Lamprey Eels




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By Dan Beard

Fig. 91. 
The "Lamper"

This is the fisherman's name for what is generally known as the lamprey eel, and what is generally known as lamprey eel is no eel at all. In spite of all this, the "lampers" are great bait for bass. Near Binghamton, last summer, with a good lamprey for bait, I caught a bass weighing four pounds, two ounces, and my friend, Mr. James Johnson, caught several weighing over three pounds, while Mr. Johnson's wife landed a six-pounder! These fish were all weighed, measured, and recorded with their outlines in Mr. Johnson's book, kept for that purpose.

I say this because any one who has fished for black bass knows that a three-pound fish can send a thrill down the spine of even old fishermen, and that the "four-pounders" are generally the fish caught around the campfire, and not the real live fish of the streams.

Habits of the Lamprey.

Last summer's experience compels me to speak of the lamprey with the greatest respect. If the fish are passionately fond of the lamprey, the lamprey is also passionately fond of fish, especially of shad, as may be seen from the following interesting account, which appeared in the New York Sun about the time I was making my first trial with them for bait.

The lamprey leaves the ocean in great numbers in March, proceeds to the head of tidewater in the rivers, and there actually lies in wait among the rocks for the shad that will soon be pushing their way upstream to spawn.

The lamprey follows the shad on this interesting journey, fastening itself to the delicate fish by its mouth, which is simply an armed sucking disc with extraordinary adhesive power. The lamprey is always found fastened at the orifice from which the shad drops her eggs, and from which it sucks the roe, at the same time rasping the tender flesh of the fish with its sharp-toothed tongue, drawing blood from the shad to wash down the raped roe into its maw. The shad having by June become of little profit to the lamprey, the latter sets about attending to its own family affairs.

The female lamprey builds her nest in a swift current, making an excavation sometimes two feet deep. She frequently removes as much as a wheelbarrow load of stones in preparing her nest. She has such strength that she can haul up from the bottom stones weighing five pounds or more. Gluing her mouth to a stone, she works backward, drawing the stone after her. John Sawyer, of Sawmill Rift, once speared a lamprey in the Delaware as she was in the act of hauling up a stone in this way, and so firmly attached was she to the stone that it was lifted into the boat with her, she being pulled out of the water by the tail.

The male lamprey hovers about the spot while his mate is building the nest, watching her tugging away at the stones, but never offering any aid. As soon as the big nest is ready the female lamprey deposits her eggs in it, and swims away and dies. I can remember when the shores of the upper Delaware were lined, during the month of June, with dead lampreys and dead shad. As soon as hatched the young lampreys go ashore and bury themselves in the sand, where they are found by eager fishermen, who seek them for bait for other fish.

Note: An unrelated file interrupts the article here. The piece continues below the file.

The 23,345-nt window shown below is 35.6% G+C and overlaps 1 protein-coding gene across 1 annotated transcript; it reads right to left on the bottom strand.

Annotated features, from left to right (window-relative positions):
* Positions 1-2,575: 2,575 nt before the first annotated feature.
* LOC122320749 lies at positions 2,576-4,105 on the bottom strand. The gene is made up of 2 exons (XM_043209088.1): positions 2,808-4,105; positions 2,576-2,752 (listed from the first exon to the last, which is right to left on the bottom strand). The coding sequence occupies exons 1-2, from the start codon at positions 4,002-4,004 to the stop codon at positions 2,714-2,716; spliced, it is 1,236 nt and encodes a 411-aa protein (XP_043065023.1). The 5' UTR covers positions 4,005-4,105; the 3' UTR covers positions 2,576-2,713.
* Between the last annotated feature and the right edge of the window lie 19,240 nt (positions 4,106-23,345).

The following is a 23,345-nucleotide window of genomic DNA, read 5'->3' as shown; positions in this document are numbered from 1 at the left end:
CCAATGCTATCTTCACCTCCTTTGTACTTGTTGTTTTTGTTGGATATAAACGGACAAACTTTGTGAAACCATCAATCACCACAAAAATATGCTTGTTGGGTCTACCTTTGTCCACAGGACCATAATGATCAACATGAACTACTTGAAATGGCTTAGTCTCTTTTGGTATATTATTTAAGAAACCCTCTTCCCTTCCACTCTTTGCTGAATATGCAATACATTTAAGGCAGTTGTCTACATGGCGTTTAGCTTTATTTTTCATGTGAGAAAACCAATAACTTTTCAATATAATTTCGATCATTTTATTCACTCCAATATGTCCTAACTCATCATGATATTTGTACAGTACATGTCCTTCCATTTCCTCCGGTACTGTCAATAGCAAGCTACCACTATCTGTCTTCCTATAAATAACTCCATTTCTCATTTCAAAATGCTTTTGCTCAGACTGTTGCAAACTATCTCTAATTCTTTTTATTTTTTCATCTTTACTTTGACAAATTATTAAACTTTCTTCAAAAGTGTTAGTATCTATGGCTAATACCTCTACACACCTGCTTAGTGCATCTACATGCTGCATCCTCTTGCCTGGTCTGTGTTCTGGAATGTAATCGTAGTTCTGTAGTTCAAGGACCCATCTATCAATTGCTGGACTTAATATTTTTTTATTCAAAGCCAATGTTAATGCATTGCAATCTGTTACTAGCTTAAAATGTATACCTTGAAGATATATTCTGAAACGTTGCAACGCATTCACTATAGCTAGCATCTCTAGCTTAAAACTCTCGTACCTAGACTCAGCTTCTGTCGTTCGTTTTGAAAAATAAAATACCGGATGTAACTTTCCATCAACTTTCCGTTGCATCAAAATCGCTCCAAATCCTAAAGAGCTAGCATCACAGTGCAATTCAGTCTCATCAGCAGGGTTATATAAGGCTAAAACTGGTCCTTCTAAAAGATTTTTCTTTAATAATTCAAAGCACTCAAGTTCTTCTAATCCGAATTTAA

Properly cooked, the lamprey is good. There isn't a bone in it. Place a lamprey in the sun and keep it there, and it will melt like so much butter, the only evidence that it ever existed being a grease-spot. A peculiarity of the lamprey's flesh is that , although it will melt away in the sun, it becomes tough when put in the frying-pan over a fire, and becomes tougher and tougher the longer it is fried. The only way it can be cooked so as to be fit for the table is by stewing it.

How to Catch Lampreys.

This is downright hard work, and anyone who digs his own lampreys earns all the fun he derives from their use as bait. With a spade in hand he wades in the water above his knees, and digs the soft sand and mud from the bottom, quickly throwing the contents of the shovel on the bank where a companion looks it over for young lampreys. It takes a strong man to lift one of the shovels full of water and mud clear of the water.

How to Keep Lampreys.

Put them in the ice chest in a pail of aquatic grass and ice, or, where it is possible, make a long, wooden box, and cover the bottom with clean sand. Set the box where the water from a spring can run through holes bored in the sides near the top for that purpose. Other holes in the opposite sides near the top allow the overflow water to run off. Have a good cover for your box, and wire netting over the air and water-holes, or you will discover that some land animals are almost as fond of your expensive bait as the bass are.

This box is also an excellent contrivance for keeping bull-heads and other minnows alive. The wire netting over the holes keeps out the garter and other snakes that need only a hint to avail themselves of the opportunity of feeding on your bull-heads.

Lampreys are expensive to buy, to keep, and to handle. When taken out of the box to use, put them in a pail with grass and some big pieces of ice, and cover the whole up well with something to protect it from the sun. When you take a bait out you will find him so numb that it is not difficult to bait him. After he is once overboard, the warm water thaws him out so that he becomes exceedingly lively and tempting to the fish.







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Last modified: October 15, 2016.